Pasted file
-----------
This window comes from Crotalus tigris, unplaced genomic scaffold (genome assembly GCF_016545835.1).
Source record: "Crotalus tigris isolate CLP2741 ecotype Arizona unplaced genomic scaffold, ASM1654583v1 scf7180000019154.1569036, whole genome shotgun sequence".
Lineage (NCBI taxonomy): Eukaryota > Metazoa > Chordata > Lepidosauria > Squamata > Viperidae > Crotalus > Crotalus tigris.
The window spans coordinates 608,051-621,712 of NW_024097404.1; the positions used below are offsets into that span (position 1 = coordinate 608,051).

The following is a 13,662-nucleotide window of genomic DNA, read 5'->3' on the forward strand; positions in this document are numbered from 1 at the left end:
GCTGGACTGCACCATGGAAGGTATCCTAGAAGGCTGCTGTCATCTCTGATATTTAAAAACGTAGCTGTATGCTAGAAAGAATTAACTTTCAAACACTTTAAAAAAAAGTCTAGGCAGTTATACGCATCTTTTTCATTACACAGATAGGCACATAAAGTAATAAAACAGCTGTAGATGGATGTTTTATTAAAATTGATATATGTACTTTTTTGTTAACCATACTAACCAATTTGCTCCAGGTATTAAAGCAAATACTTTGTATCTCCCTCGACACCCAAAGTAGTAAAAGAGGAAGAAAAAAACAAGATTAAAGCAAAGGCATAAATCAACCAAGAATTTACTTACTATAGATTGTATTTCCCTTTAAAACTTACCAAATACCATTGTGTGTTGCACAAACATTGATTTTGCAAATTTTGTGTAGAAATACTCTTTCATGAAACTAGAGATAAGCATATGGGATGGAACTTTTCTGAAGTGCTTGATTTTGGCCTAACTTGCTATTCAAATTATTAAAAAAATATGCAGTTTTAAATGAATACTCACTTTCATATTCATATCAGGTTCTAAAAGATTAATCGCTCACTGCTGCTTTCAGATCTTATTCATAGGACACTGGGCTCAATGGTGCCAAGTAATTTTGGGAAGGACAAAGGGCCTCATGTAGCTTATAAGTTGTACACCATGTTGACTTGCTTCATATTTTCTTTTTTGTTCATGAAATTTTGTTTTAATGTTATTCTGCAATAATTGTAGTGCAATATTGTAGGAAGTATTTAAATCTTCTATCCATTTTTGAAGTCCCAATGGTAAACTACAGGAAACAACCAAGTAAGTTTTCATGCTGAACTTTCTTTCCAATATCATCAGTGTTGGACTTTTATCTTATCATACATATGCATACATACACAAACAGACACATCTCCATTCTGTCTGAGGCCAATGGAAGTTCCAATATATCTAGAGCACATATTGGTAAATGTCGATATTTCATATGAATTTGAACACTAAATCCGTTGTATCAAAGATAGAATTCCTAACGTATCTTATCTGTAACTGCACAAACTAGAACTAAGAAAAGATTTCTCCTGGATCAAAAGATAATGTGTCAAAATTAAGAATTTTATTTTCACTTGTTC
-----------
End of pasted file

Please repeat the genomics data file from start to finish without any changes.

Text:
This window comes from Crotalus tigris, unplaced genomic scaffold (genome assembly GCF_016545835.1).
Source record: "Crotalus tigris isolate CLP2741 ecotype Arizona unplaced genomic scaffold, ASM1654583v1 scf7180000019154.1569036, whole genome shotgun sequence".
Lineage (NCBI taxonomy): Eukaryota > Metazoa > Chordata > Lepidosauria > Squamata > Viperidae > Crotalus > Crotalus tigris.
The window spans coordinates 608,051-621,712 of NW_024097404.1; the positions used below are offsets into that span (position 1 = coordinate 608,051).

The following is a 13,662-nucleotide window of genomic DNA, read 5'->3' on the forward strand; positions in this document are numbered from 1 at the left end:
GCTGGACTGCACCATGGAAGGTATCCTAGAAGGCTGCTGTCATCTCTGATATTTAAAAACGTAGCTGTATGCTAGAAAGAATTAACTTTCAAACACTTTAAAAAAAAGTCTAGGCAGTTATACGCATCTTTTTCATTACACAGATAGGCACATAAAGTAATAAAACAGCTGTAGATGGATGTTTTATTAAAATTGATATATGTACTTTTTTGTTAACCATACTAACCAATTTGCTCCAGGTATTAAAGCAAATACTTTGTATCTCCCTCGACACCCAAAGTAGTAAAAGAGGAAGAAAAAAACAAGATTAAAGCAAAGGCATAAATCAACCAAGAATTTACTTACTATAGATTGTATTTCCCTTTAAAACTTACCAAATACCATTGTGTGTTGCACAAACATTGATTTTGCAAATTTTGTGTAGAAATACTCTTTCATGAAACTAGAGATAAGCATATGGGATGGAACTTTTCTGAAGTGCTTGATTTTGGCCTAACTTGCTATTCAAATTATTAAAAAAATATGCAGTTTTAAATGAATACTCACTTTCATATTCATATCAGGTTCTAAAAGATTAATCGCTCACTGCTGCTTTCAGATCTTATTCATAGGACACTGGGCTCAATGGTGCCAAGTAATTTTGGGAAGGACAAAGGGCCTCATGTAGCTTATAAGTTGTACACCATGTTGACTTGCTTCATATTTTCTTTTTTGTTCATGAAATTTTGTTTTAATGTTATTCTGCAATAATTGTAGTGCAATATTGTAGGAAGTATTTAAATCTTCTATCCATTTTTGAAGTCCCAATGGTAAACTACAGGAAACAACCAAGTAAGTTTTCATGCTGAACTTTCTTTCCAATATCATCAGTGTTGGACTTTTATCTTATCATACATATGCATACATACACAAACAGACACATCTCCATTCTGTCTGAGGCCAATGGAAGTTCCAATATATCTAGAGCACATATTGGTAAATGTCGATATTTCATATGAATTTGAACACTAAATCCGTTGTATCAAAGATAGAATTCCTAACGTATCTTATCTGTAACTGCACAAACTAGAACTAAGAAAAGATTTCTCCTGGATCAAAAGATAATGTGTCAAAATTAAGAATTTTATTTTCACTTGTTC